Two weeks ago, give or take a couple of days, I was watching an episode of the National Geographic show Taboo at midnight or so. The topic of that particular episode was that of teenage sex, and how such obstacle is faced in other countries, including our own. While the first three out of four individual stories were indeed in other countries, and didn’t really pique my interest that much, the fourth story was quite different, and indeed piqued my interest.
The fourth and final story was in Mississippi, and spoke of something called a purity ball. A purity ball (associated with Evangelical Christian churches), is a formal dance attended by a father and his daughter(s), in which daughter(s) promise and pledge to stay pure until marriage, and in turn the fathers also promise and pledge to protect their daughter’s purity. I know that everyone is entitled to their own religion, and while I’m no one to judge, something about the whole fourth story rubbed me the wrong way.
According to the type of religion the individuals believed in, the man is the breadwinner and the woman stays at home, cooking, cleaning, etc. That’s all fine and well, but what about the when the gentleman’s daughters got married? The same fate would befall them. Their husbands would be supporting the household, while they would be home, doing what needed to be done at home.
The first thing that came to mind: What ever happened to their rights?
It might be hard to believe now, but it wasn’t always easy for women. They fought for the equal rights they have now, even defying and accomplishing feats once only men were successful. The same thing can be said for our modern world. More and more women are going into professions usually occupied by men, such as welding, truck driving, etc. I myself even had aspirations of going to school for the trade of welding, until my parents brought to attention my horrible luck with high heat situations…Even though I’m an adult, it truly helps to have input from my folks…I remember when I still had my job in a department store stockroom, using the box-crushing compactor, people would be genuinely surprised to learn that a petite, 96 lb. girl worked in the stockroom and not on the store floor. What can I say? I’m not particularly a people person.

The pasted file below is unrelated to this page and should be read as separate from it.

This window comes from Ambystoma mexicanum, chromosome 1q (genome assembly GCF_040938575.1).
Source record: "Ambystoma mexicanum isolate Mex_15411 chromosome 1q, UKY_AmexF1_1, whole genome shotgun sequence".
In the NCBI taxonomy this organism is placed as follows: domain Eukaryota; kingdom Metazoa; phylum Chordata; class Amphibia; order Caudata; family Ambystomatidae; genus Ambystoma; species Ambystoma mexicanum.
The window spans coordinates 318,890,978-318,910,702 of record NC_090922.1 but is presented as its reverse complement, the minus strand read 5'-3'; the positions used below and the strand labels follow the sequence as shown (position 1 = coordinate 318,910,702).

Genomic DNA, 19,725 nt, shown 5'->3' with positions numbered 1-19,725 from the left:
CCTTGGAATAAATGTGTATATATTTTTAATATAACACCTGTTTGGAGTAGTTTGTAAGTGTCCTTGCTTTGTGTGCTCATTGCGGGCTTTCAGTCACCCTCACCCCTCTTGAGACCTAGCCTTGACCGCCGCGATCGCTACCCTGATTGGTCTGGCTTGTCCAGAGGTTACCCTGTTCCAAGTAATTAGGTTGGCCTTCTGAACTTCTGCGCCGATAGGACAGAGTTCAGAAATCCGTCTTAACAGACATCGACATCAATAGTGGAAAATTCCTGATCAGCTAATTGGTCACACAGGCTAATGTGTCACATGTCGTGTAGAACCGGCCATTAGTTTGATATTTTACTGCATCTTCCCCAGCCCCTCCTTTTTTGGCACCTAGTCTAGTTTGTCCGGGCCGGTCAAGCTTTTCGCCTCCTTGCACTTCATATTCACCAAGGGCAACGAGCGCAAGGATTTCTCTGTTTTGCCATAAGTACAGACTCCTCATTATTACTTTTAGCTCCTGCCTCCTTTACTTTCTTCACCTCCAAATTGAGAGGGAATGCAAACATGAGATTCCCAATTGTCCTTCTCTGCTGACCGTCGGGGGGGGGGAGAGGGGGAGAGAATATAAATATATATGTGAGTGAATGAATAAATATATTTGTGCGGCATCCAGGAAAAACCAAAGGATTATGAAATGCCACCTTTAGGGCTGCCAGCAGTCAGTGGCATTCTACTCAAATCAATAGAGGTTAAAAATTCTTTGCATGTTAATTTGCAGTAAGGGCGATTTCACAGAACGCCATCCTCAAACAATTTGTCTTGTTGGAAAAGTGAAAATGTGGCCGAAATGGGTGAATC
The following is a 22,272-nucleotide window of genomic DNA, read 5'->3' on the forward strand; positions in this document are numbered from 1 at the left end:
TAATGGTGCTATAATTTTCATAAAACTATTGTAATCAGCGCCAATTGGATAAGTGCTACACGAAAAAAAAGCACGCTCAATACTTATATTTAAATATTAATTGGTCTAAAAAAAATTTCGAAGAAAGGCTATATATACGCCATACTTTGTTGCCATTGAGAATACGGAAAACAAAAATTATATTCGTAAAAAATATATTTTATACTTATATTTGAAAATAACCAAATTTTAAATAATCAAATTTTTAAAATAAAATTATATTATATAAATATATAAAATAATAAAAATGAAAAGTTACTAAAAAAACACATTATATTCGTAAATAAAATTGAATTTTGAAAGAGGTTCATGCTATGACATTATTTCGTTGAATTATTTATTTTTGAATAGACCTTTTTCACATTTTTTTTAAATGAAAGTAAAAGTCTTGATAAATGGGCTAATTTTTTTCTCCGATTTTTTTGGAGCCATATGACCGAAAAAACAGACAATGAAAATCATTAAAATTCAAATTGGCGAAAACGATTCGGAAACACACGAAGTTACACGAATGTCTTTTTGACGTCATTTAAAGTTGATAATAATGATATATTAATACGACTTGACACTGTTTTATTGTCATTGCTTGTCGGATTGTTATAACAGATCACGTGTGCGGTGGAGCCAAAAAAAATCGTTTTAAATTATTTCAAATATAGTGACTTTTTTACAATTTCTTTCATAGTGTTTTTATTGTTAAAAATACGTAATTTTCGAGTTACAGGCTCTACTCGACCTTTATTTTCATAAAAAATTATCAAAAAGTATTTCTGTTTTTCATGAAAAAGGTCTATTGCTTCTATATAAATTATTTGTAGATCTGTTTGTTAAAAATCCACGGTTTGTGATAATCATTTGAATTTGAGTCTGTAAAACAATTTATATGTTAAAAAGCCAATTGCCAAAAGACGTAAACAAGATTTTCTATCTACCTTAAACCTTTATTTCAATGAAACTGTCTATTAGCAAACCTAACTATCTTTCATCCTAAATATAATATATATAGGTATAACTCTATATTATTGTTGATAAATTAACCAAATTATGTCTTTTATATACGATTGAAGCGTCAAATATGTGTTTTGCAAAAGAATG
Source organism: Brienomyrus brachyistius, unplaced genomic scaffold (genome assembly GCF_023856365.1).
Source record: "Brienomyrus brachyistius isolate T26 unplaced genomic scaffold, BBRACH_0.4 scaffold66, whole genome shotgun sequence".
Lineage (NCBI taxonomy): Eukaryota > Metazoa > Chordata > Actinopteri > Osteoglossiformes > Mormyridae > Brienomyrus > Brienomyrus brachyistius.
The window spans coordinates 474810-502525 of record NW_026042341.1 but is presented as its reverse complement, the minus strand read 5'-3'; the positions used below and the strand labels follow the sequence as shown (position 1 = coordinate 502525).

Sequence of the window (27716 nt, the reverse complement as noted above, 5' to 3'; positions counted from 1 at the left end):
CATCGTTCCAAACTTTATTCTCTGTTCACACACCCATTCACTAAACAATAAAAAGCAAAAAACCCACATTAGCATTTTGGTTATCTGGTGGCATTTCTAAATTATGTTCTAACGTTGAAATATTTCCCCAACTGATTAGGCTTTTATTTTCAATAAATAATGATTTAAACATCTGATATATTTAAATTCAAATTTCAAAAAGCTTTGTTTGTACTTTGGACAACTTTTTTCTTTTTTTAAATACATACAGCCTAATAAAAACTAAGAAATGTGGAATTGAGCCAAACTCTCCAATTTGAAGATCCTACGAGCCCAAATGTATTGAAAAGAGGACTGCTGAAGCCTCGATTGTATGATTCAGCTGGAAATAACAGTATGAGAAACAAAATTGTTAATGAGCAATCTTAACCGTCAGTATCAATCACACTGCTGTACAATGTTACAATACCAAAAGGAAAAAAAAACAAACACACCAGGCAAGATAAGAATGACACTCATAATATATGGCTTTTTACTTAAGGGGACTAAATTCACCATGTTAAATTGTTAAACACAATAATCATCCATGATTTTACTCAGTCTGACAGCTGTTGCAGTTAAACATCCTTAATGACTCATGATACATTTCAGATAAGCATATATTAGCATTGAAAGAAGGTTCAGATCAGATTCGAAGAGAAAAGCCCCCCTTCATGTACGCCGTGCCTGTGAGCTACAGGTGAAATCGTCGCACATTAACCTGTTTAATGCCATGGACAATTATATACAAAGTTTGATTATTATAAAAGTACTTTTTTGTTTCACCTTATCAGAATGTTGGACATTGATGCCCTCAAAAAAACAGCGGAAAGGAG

Back to what’s at hand…I honestly felt bad for those young ladies. Not because they had different beliefs than I, but because they would never know what it’s like in the real world. Never knowing what’s it’s like to obtain a job, working for what you want and need. Never really being able to make her own decisions, as far as their freedom of choice is concerned. Never knowing what their life would be if they had a different religion or none at all. Young women should be able to think and choose for themselves, without the help of anyone else.
I understand that as a father, there’s an obligation to protect your child and look out for their well-being, but a father can only protect their child for so long. At one point or another, they have to let go and let their child experience the world for themselves. You’ll never truly learn anything until you actually experience it firsthand, and being sheltered from everything, it’s unlikely that you’ll learn anything at all. It’s one thing to be a loving father, but it’s quite another to dictate the choices that your child has every right to have and use how they see fit.
When all is said and done, everyone has different faiths and the beliefs that go with said faith. There’s no way of getting around that…I’ve said this before and I’ll say it again. I don’t look down on anyone for what kind of religion they’re apart of or beliefs they have. That’s just not the type of person I am…Some might look at the idea of a purity ball as being an excellent idea, given the influence peers and technology could have on a young individual, while others might see the ball as something odd and unfair, taking away the choice every person is rightfully entitled to.
Would you rather sacrifice your right in order to follow your religion, or sacrifice your religion in order to follow your right?